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Saturday May 25, 2024

Methane leakage in North China contributing to global warming


Nepalnews
2022 Dec 25, 21:41, Beijing
Representative Image (Image Source: ANI)

Natural gas is a reasonably clean-burning fossil fuel that emits less pollution into the atmosphere than coal and is widely used around the world. Recent studies have demonstrated that natural gas leaks from production, supply chain, and end-use facilities are a significant source of atmospheric methane (CH4) and that bottom-up inventories often underestimate the leaking budget. With a somewhat shorter lifetime than carbon dioxide (CO2), CH4 is the second most important greenhouse gas (GHG) contributing to global warming, making the reduction of CH4 emissions a good target for adopting swift and achievable mitigation solutions under the Paris Agreement.

Natural gas has become the fastest-growing fossil energy source in China during the previous decade, thanks to a government drive to minimize air pollution and CO2 emissions. Natural gas usage has skyrocketed from 108.5 billion standard cubic meters (bcm) (4% of primary energy consumption) in 2010 to a new high of 280 bcm (7.6% of primary energy consumption) in 2018. Furthermore, according to China's energy strategy, the share of primary energy from gas will continue to rise and is expected to reach 15% by 2030, while coal and oil consumption would fall. From 2010 to 2018, the length of gas supply pipes in China's urban areas than tripled, from 298 to 842 thousand kilometers.

However, leakage of CH4 from those pipelines has not been actively recorded, and there is limited publicly available data in China on upstream emissions and local distribution of natural gas emissions.

In a study published in the journal 'Scientific Reports', nine years have been used (2010-2018) of CH4 observations by the Greenhouse gases Observing SATellite "IBUKI" (GOSAT) and surface station data from the World Data Centre for Greenhouse Gases (WDCGG) to estimate CH4 emissions in different regions of China. GOSAT observes the column-averaged dry-air mole fractions of CH4 in the atmosphere, and the surface stations monitor CH4 concentrations near surface. The observation data were used for simulations by the high-resolution inverse model NTFVAR (NIES-TM-FLEXPART-variational) to infer the surface flux of CH4 emissions. Inverse modelling optimizes prior flux estimates, which are constrained so that an acceptable agreement between the simulated and observed atmospheric concentrations is achieved.

Figure 1 shows the model-estimated CH4 fluxes in four regions of China. The four regions, North China (NE), South China (SE), North-west China (NW), and the Qinghai-Tibetan Plateau (TP), vary with respect climate, geographical features, types of agriculture, major economic activities, and CH4 emission sources. The model-estimated average CH4 emissions from the four subregions over the period 2010-2018 are 30.0+-1.0 (average +- standard deviation) Tg CH4 yr-1 from the SE region, 23.3+-2.7 Tg CH4 yr-1 from the NE region, 2.9+-0.2 Tg CH4 yr-1 from the NW region, and 1.7+-0.1 Tg CH4 yr-1 from the TP region. The trends in CH4 emissions have varied in the different regions of China over the last nine years, with significant increase trends detected in the NE region and the whole China.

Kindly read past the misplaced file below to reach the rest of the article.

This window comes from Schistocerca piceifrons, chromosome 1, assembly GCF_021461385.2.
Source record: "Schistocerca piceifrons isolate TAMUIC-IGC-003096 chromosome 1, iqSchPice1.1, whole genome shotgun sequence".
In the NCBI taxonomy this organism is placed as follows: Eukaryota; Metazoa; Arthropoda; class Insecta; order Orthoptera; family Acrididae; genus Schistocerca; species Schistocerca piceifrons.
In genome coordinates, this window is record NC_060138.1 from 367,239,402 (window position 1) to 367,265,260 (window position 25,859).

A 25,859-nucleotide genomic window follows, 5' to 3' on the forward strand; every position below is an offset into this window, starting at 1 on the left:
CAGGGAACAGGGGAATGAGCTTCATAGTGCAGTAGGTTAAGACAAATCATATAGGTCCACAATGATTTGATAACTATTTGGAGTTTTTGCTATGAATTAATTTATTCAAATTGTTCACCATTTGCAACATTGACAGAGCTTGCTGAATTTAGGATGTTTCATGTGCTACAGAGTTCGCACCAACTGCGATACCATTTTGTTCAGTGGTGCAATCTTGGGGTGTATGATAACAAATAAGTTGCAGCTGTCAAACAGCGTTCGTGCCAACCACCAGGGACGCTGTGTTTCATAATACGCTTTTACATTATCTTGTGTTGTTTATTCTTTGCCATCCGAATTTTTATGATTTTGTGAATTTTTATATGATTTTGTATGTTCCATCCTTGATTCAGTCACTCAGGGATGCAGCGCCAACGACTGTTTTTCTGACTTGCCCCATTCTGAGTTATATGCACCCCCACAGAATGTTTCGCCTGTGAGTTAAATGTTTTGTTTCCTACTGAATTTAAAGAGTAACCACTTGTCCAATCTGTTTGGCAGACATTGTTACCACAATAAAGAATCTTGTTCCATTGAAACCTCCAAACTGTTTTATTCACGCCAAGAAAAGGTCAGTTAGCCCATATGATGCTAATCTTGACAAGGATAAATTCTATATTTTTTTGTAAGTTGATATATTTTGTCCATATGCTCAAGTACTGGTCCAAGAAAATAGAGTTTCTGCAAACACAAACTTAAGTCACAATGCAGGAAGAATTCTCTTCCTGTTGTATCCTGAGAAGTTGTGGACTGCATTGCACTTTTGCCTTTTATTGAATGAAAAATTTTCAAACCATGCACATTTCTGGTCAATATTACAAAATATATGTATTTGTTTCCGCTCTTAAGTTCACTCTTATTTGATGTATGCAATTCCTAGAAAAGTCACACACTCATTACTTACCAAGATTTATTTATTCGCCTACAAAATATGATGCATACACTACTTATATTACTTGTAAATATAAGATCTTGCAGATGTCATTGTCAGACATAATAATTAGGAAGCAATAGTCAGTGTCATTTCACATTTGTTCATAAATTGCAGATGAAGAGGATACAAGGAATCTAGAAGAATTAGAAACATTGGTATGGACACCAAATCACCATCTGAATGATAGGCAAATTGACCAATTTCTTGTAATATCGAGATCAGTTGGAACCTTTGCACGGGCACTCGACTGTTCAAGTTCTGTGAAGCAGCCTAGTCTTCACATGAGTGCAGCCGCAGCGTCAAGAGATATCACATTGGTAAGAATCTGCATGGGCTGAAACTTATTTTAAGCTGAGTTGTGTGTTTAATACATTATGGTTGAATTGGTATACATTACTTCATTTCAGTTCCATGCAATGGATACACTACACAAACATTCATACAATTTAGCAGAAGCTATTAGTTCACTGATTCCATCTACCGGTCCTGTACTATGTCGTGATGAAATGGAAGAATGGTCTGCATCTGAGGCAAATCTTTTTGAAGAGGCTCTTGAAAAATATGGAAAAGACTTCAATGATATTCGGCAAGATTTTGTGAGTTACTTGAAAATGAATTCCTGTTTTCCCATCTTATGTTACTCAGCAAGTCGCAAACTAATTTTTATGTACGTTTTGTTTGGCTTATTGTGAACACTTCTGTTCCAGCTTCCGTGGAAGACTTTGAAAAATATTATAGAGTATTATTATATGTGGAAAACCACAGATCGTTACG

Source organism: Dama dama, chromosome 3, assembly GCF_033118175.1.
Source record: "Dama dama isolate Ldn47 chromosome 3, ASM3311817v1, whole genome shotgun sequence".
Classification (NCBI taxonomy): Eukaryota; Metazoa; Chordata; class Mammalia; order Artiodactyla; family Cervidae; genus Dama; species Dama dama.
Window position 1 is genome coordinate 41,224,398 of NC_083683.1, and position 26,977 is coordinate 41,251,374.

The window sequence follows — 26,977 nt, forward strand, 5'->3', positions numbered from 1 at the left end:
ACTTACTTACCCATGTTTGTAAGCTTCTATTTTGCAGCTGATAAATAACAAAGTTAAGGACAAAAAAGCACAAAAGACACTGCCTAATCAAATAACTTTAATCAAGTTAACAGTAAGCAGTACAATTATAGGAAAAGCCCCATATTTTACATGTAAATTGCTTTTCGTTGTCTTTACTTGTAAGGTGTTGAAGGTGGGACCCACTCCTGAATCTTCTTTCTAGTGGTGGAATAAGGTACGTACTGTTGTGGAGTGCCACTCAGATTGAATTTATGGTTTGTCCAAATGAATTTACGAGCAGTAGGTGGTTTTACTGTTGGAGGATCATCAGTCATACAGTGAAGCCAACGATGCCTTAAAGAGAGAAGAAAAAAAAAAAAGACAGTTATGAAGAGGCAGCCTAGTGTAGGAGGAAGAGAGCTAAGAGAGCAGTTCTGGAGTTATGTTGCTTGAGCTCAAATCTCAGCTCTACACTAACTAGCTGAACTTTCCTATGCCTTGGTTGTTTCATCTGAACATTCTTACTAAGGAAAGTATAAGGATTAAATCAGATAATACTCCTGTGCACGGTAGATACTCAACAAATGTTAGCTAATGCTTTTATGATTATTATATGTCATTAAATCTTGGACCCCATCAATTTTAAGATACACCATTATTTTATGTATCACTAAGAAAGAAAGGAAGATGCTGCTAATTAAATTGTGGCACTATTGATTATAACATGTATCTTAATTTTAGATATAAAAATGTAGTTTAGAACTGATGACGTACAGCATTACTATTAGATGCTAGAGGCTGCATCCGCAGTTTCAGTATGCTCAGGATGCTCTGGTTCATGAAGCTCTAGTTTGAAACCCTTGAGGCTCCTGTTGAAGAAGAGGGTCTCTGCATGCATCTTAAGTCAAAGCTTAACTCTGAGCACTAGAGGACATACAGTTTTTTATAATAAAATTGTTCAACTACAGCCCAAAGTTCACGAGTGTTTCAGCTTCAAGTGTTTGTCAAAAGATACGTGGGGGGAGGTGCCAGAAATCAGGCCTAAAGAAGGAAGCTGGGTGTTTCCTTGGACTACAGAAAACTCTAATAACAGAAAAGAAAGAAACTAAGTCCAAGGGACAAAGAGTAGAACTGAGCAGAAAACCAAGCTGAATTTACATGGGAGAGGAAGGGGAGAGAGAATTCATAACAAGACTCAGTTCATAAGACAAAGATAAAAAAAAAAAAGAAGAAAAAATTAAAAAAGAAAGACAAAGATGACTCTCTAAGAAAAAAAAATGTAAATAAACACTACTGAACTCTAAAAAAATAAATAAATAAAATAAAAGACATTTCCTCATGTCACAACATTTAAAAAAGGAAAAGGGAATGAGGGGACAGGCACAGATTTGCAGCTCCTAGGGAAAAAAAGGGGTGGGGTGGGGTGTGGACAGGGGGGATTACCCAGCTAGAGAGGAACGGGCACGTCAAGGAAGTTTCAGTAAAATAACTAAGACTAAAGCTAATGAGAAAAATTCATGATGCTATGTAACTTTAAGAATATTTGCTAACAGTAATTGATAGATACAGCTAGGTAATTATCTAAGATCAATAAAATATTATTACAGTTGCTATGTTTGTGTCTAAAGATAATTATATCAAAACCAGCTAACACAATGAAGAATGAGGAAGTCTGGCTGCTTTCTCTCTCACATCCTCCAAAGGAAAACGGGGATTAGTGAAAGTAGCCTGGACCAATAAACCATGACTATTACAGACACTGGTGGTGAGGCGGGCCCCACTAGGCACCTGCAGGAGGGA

We focused our analysis on the NE region where natural gas production and consumption have increased dramatically and are likely one of the main contributors to the increase estimated in regional total CH4 emissions. The CH4 emissions from natural gas, including leakage from fuel extraction, processing, transport, and the end-use stage, were estimated using an approach that combined data for the province-level emissions inventory and published inverse model studies. The model-estimated total CH4 emissions and the estimated natural gas emissions both increased significantly during 2010-2018 (Figure 2). The total amount of natural gas emissions due to leakages constitutes a significant waste of energy and value. For example, in 2018, natural gas consumption in the NE region was 101.5 bcm and the estimated total natural gas emissions were 3.2%-5.3% of regional consumption.

Figure 3 shows the changes in estimated CH4 emissions from natural gas and the model-estimated total CH4 emissions for 2010-2018 compared to previous years in the NE region. The year-over-year change in the model-estimated total CH4 emission closely follows the changes in CH4 emissions from natural gas. In January 2016, record cold wave hit the region causing a sudden increase in natural gas use, and natural gas suppliers recorded an increase in natural gas loss (i.e., the difference between the amount of gas purchased and the amount of gas sold). Simultaneously, the atmospheric observations also captured the emission changes, as reflected in our inverse estimates (Figure 3). The analysis shows a strong correlation between trends in natural gas use and the increase in the atmospheric CH4 concentration over the NE region, which is indicative the ability of GOSAT to monitor variations in regional anthropogenic sources.